I’d encourage you to rethink your website’s role in what you’re telling the world about yourself and your company.
That’s all. It’s in my nature to give feedback. (Can’t help myself.)”
He replied with a simple, “Thank you for the feedback.”
I’m fine with that. I just hate seeing people shooting themselves in the foot. I doubt he’ll do anything despite the fact he could hire someone to make even a better one-page site.
“I’d like to network with you.”
Caitlin is a member of the Medical Devices: Seattle subgroup. Turns out, she lives in nearby.
She asked, “Do you do any local events with members of the group? I’d be interested in helping pull something together.”
Joe: I used to do some local events and may again someday. They proved more work than demand warranted.
Caitlin, abridged: The only local activity I’m finding is [a local association] which has limited events and expensive membership.
She recommended a local brewery and offered to spread the word.
I agreed, for her sake. I’ve done more than a dozen of these. Typically 20-30 show up. I go. I drink. I network. I go home.
Can you hear me shrug?
Anyhow, I’m hosting the event tomorrow. It’s good karma and it forces me to bathe, so Beth’s good with it.
My friend got in touch. He’s extremely bright and used to be a Commissioner’s Fellow at FDA.
Now he does a combination of regulatory consulting and software engineering for medical device companies. He’s on a long-term engagement he speculates may end in a few months.
He wanted to know how to find the next medical device manufacturer who needed his services.
After some back and forth, I understood my 20-something friend was really taking about being a consultant.
I know him well enough to suggest he talk with his wife and seriously consider getting a full time job.
“As a consultant, you might spend up to 50 percent of your time on business development. Are you up for that for the next 40 years?”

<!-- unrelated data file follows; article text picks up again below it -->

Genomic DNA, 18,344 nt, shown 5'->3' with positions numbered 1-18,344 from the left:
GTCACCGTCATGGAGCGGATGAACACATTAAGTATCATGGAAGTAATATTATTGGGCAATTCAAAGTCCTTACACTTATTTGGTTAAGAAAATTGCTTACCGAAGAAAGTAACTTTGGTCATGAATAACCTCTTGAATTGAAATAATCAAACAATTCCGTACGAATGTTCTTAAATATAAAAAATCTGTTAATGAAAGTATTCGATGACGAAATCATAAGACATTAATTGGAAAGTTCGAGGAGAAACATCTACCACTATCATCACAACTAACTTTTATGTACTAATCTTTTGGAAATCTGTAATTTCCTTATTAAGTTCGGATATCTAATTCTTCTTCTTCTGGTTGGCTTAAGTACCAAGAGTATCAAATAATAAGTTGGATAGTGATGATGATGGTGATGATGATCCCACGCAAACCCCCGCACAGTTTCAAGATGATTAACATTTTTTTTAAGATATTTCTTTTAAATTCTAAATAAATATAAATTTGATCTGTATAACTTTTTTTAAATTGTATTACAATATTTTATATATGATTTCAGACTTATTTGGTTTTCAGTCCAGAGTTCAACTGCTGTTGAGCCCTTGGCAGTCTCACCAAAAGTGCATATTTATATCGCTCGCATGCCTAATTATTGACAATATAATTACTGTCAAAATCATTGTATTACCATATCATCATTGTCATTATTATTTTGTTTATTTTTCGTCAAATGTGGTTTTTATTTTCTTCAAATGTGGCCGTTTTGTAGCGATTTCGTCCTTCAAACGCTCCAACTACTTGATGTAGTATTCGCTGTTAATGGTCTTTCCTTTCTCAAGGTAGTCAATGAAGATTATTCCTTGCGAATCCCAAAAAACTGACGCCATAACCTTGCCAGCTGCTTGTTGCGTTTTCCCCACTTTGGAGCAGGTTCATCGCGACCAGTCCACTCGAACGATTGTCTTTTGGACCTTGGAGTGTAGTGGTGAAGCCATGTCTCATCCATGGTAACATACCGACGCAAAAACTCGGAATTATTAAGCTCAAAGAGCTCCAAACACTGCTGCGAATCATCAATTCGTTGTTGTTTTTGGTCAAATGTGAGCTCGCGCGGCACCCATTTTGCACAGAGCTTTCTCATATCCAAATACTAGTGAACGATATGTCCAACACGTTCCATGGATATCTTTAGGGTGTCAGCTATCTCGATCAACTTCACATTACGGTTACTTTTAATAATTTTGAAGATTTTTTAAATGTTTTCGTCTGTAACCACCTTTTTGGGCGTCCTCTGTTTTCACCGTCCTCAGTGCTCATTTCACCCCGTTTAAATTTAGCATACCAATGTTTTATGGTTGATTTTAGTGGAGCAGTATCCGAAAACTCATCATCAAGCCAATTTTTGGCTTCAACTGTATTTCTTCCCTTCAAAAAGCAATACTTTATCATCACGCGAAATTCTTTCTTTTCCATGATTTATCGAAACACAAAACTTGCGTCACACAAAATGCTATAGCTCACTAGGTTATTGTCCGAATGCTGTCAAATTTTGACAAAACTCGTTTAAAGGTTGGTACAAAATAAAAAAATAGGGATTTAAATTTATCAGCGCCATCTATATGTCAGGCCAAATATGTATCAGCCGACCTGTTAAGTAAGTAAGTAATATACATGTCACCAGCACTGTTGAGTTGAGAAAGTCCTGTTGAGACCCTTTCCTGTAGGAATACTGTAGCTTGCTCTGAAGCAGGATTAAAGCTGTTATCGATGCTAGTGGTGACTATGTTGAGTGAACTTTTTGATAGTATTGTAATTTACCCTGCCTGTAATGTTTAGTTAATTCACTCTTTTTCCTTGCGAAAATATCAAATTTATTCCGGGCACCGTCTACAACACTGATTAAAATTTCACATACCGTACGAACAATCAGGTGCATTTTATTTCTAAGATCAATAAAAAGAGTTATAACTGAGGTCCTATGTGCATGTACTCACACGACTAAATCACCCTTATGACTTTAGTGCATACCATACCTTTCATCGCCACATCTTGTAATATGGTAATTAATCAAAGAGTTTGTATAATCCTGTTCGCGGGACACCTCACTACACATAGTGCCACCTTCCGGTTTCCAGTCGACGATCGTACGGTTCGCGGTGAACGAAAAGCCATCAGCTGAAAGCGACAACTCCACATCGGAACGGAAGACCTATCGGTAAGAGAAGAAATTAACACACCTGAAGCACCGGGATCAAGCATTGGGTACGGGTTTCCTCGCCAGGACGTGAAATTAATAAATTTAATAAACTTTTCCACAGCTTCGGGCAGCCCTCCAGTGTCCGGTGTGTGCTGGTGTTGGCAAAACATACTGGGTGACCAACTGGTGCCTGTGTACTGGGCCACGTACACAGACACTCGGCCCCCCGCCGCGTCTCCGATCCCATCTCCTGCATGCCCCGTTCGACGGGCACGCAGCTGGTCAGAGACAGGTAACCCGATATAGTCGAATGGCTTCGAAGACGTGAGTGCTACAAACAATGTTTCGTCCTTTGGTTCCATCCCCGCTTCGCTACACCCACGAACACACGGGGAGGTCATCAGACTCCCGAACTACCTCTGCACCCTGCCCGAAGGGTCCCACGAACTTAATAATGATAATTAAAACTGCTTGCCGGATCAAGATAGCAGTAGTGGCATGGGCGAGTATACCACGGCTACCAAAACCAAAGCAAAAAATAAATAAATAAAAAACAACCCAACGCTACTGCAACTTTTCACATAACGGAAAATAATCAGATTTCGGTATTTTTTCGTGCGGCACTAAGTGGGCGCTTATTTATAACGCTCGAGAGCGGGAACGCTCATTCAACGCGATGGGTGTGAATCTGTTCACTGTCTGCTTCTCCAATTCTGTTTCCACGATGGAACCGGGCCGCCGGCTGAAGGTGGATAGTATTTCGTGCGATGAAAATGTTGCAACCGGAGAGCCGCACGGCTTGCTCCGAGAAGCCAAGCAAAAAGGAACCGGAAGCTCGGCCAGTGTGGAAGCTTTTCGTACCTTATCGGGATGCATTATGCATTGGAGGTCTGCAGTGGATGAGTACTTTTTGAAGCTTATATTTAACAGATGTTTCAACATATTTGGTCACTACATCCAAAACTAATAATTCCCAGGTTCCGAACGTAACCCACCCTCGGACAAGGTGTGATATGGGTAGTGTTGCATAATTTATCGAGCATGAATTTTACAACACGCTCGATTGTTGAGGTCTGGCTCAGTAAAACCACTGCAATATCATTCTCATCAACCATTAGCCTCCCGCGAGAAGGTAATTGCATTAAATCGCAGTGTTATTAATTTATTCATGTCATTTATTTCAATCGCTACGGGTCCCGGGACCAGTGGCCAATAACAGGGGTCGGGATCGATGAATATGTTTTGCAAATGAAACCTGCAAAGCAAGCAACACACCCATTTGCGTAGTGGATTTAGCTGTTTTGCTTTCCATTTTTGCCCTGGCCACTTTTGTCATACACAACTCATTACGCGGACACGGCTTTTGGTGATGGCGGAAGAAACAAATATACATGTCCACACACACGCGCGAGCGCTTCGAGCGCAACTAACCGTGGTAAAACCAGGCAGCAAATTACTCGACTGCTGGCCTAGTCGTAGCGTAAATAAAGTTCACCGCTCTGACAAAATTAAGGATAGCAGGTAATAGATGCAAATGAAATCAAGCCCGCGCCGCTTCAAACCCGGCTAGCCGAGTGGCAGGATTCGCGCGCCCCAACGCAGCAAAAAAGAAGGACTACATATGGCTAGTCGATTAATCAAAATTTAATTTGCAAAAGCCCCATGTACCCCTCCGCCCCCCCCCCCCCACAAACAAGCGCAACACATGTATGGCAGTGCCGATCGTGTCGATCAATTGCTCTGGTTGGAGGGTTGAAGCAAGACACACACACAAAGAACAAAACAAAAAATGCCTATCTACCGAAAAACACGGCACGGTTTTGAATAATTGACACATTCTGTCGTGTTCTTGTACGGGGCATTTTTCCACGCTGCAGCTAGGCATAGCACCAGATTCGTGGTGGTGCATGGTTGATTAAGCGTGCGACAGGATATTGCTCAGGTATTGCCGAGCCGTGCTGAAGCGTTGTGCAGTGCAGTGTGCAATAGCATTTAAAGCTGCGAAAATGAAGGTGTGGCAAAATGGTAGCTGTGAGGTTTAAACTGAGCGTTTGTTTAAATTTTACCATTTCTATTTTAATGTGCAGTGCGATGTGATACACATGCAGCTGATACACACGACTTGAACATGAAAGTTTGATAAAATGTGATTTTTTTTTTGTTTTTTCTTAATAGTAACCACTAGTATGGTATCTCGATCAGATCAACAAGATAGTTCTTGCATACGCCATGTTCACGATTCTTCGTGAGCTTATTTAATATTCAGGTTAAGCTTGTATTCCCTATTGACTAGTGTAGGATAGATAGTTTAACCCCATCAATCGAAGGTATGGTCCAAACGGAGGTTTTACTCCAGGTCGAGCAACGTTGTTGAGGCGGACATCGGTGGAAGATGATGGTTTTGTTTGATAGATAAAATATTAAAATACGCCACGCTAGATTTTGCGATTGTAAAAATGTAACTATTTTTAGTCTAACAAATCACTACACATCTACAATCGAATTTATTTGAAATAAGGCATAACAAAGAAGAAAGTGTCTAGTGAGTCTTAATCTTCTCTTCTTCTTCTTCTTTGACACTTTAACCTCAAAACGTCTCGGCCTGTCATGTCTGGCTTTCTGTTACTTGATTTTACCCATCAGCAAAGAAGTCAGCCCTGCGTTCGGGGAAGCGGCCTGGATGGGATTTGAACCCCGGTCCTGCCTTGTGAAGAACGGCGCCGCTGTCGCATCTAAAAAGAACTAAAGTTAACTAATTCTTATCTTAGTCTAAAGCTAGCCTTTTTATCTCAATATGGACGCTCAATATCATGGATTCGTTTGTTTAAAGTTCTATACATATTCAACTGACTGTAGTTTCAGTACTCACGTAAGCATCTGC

I believe that argument may persuade him accordingly. With his sometimes difficult-to-understand English as his second language, I’m confident “getting his name out there” would be drudgery and he presently has a relatively small network.
Why did I tell you all this?
26 Journeys ago, I talked about stretches when you feel you got nothing done.
I definitely do NOT feel that way about the seven days just passed. (I had to research “passed versus past” just now.)
I got a LOT done, including launching my first-ever podcast, a modest and surely sporadic effort.
These side conversations with likely never-to-be clients? I don’t know, I find them interesting and rewarding. The time I spend on them typically come out of my free time. I went to bed at 3 a.m. Monday night to finish a project.
Do you have these types of conversations too? If so, maybe write me back and tell me a story about a recent one.
Meet Anchor. This is the free resource I used to publish my podcast.
Then you must click to see this, it’s awesome. Also free. You can make transcribed videos up to three minutes in duration.
Go make yours!
Meet Puddles. Beth and I had a real date night last Thursday.
We saw “Puddles Pity Party” in concert. Very entertaining, especially the way he integrated video into his performance. My top three Puddles videos, in order:
3. Mad World (with Postmodern Jukebox)
2. Where Is My Mind?
1. My very favorite:
Big show this weekend. I’m emcee for my Northwest Sound Men’s Chorus spring performance this weekend. I’m looking forward to entertaining a few hundred a cappella aficionados.
Thank you for joining me on The Journey.
See you next week – or sooner – if you choose to reply to this email,